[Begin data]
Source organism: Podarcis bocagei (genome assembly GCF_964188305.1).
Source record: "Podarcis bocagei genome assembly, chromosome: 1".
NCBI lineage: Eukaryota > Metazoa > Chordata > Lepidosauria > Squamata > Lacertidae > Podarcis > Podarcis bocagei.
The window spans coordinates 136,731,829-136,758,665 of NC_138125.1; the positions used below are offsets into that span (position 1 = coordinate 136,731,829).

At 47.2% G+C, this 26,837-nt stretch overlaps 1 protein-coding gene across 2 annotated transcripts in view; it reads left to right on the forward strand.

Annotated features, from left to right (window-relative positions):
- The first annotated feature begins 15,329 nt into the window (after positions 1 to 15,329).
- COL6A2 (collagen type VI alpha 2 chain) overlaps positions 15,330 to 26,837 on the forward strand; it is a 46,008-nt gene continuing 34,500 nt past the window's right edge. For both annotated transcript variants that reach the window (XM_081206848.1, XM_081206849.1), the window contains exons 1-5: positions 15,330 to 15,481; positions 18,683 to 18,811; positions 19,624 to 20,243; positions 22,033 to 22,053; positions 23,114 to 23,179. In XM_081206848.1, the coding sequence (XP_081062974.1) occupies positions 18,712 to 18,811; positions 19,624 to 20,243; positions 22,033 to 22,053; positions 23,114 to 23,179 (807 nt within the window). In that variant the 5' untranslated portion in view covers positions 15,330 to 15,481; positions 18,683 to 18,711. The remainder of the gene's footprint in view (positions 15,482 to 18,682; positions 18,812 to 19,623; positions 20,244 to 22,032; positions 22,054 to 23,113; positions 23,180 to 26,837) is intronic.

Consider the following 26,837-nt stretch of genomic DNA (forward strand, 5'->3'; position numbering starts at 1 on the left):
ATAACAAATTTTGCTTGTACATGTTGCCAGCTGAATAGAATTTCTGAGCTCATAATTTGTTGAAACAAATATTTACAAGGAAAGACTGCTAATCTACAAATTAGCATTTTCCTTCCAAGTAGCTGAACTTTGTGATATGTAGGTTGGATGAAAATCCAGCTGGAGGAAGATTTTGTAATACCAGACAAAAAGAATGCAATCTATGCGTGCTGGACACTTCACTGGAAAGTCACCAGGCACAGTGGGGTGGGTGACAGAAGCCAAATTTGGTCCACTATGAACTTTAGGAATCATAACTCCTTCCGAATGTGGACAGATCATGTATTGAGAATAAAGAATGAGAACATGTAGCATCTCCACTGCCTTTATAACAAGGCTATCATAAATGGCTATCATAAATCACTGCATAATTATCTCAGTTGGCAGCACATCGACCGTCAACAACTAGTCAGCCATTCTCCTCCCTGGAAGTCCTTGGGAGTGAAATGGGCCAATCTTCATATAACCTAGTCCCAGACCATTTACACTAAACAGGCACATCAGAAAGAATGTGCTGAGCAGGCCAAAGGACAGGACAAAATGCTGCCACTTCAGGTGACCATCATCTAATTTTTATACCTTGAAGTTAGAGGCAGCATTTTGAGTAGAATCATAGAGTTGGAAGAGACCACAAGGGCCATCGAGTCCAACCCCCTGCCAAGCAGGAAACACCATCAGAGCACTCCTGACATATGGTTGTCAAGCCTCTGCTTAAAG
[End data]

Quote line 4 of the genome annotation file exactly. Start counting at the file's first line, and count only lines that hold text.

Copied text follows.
The window spans coordinates 136,731,829-136,758,665 of NC_138125.1; the positions used below are offsets into that span (position 1 = coordinate 136,731,829).